History wrapped in mystery draped in SciFi: Book Review Dragonfly

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DragonFly (Missions of the DragonFly Squadron #1)

Written by Charles A. Cornell 

Reviewed by Laura Hartman

Dragonfly starts off with a bang – the train carrying Pilot Officer Veronica (Ronnie) Somerset to her newly assigned post is attacked by Nazi planes. She makes it to the station, then on to the Royal Naval Station Enysfarne, a castle high above the Cornish coastline.

After establishing she is indeed a pilot, not a cook, Ronnie learns she will be testing the latest British plane, the Dragonfly.  It is the furthest thing from ordinary. Able to travel on land or under the sea, it boasts the ability to refuel either in the sea or during a rainstorm because runs on ordinary water.  Nigel Pennbridge, the resident scientist/inventor introduces Ronnie to the “War Office’s Department of Experimental War Technology”.  It is used to create powerful shells and bombs to use against the impending Nazi invasion of Britain.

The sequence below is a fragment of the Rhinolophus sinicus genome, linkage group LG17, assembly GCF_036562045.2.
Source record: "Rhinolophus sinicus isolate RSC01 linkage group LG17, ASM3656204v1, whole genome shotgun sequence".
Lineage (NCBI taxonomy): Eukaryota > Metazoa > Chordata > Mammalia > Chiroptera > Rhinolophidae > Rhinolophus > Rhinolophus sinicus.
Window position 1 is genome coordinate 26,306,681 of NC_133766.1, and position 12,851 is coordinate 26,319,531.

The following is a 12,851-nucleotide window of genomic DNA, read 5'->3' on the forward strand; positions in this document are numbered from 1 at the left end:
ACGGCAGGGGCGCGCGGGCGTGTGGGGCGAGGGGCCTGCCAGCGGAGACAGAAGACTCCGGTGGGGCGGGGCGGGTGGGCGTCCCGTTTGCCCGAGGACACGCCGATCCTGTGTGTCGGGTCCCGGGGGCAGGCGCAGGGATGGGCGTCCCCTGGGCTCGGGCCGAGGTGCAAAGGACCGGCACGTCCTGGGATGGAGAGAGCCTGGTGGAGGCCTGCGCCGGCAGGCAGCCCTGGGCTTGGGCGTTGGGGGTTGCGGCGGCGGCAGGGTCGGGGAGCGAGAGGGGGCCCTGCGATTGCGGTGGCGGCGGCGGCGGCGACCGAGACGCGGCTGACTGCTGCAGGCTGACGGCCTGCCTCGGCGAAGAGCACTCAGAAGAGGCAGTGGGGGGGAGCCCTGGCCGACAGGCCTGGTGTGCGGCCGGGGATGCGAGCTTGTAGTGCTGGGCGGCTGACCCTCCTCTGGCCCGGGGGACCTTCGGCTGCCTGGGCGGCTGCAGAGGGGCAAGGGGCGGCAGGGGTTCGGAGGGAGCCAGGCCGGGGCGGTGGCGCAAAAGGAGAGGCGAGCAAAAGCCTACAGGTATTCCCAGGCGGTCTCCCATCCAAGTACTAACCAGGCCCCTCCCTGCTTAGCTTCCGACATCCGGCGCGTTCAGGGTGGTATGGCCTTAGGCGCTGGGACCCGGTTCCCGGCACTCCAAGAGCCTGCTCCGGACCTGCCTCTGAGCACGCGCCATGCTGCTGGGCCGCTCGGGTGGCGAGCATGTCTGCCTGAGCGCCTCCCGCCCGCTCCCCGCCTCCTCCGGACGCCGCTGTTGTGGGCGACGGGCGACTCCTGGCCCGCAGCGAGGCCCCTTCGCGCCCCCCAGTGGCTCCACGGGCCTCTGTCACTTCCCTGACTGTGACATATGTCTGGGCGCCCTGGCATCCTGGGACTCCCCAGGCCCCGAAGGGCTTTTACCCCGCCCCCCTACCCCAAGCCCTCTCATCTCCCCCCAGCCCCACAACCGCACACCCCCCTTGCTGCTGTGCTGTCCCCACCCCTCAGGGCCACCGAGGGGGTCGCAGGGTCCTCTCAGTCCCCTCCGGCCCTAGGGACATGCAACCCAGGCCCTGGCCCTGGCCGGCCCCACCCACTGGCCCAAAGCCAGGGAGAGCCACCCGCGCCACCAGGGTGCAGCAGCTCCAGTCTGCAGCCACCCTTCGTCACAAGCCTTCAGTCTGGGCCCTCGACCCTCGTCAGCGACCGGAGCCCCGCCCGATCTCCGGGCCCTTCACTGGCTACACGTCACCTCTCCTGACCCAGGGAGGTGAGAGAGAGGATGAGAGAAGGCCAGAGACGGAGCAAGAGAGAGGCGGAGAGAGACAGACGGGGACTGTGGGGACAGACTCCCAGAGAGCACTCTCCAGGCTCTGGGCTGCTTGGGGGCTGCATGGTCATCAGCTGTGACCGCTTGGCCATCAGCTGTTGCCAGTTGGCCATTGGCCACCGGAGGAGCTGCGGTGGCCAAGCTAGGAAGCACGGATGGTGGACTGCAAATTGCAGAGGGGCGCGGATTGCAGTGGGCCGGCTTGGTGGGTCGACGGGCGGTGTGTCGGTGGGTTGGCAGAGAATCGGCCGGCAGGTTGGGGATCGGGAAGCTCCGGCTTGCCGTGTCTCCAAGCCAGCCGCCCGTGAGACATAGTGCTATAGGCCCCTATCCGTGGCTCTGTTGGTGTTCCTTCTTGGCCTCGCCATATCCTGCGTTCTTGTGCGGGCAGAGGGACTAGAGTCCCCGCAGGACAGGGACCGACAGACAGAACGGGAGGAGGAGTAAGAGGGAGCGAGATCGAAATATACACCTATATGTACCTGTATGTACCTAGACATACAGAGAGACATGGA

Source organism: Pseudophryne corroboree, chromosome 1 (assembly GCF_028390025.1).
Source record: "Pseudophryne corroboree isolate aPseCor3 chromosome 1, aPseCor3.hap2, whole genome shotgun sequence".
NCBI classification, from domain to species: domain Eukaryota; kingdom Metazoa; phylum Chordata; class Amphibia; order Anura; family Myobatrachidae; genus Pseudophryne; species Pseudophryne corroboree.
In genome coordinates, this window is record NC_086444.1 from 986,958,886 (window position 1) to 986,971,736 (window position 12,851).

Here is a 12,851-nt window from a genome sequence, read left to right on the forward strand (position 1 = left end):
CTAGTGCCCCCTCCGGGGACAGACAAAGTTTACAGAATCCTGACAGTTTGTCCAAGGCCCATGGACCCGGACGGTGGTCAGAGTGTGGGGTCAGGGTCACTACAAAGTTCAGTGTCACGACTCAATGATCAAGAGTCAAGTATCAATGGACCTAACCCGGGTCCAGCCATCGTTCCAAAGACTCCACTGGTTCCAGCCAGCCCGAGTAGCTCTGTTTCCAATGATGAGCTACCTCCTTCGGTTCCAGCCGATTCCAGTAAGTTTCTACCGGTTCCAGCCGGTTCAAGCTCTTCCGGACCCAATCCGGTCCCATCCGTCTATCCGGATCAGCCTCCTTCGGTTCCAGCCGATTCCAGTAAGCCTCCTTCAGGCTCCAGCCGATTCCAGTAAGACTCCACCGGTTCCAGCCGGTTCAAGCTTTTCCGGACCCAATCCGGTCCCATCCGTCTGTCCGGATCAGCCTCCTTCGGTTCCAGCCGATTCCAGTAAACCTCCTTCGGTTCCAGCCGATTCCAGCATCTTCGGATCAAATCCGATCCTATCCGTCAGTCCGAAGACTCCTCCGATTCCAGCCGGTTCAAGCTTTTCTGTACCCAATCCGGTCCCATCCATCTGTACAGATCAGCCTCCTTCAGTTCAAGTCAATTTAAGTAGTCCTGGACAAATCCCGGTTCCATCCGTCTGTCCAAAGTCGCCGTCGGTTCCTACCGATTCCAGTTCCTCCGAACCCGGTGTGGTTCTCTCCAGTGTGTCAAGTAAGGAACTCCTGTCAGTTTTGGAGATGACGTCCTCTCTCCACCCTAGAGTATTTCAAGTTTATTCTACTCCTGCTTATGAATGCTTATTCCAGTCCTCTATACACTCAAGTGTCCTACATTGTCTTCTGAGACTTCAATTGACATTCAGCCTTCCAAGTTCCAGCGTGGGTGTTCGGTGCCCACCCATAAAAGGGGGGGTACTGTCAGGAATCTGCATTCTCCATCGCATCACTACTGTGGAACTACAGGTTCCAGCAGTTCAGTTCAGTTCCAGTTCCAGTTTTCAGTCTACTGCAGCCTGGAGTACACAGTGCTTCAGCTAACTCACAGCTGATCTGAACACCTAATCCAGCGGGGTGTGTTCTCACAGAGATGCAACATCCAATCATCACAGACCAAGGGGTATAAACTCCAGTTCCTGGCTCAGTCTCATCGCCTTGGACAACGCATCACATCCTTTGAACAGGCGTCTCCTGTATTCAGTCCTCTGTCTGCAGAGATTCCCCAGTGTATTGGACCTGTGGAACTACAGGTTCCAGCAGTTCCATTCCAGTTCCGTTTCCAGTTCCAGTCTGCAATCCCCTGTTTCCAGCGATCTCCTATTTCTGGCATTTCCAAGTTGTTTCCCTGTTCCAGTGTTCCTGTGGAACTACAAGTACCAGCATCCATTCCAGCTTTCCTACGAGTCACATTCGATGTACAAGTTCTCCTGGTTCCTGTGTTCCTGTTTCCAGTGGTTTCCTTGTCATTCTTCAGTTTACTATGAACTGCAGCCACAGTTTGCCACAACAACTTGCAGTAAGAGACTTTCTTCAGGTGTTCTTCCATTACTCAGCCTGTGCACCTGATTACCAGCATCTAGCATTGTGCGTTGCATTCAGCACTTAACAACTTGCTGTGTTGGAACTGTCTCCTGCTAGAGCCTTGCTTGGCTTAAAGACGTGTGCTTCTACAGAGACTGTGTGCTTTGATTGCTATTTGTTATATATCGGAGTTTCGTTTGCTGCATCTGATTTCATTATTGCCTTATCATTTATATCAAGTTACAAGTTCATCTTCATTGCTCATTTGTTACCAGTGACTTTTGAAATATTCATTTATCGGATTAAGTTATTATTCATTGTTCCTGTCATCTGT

Hitler also depends upon the occult to advise him in battle. The cards warn him of the women that will get in his way. He is not concerned, because the Nazi’s have secret weapons of their own.  Imagine robots created out of human prisoners of war that can no longer think for themselves then enhanced with robotic parts. The Blutskreiger are all that and horrifyingly more.

Cornell’s battle scenes remind me of Clive Cussler’s style. Just when your heart stops thumping, thinking the good guys are finally safe Cornell ramps up the action again. The excitement and tension created puts the reader in the jump seat right next to the fearless pilots of the Dragonfly.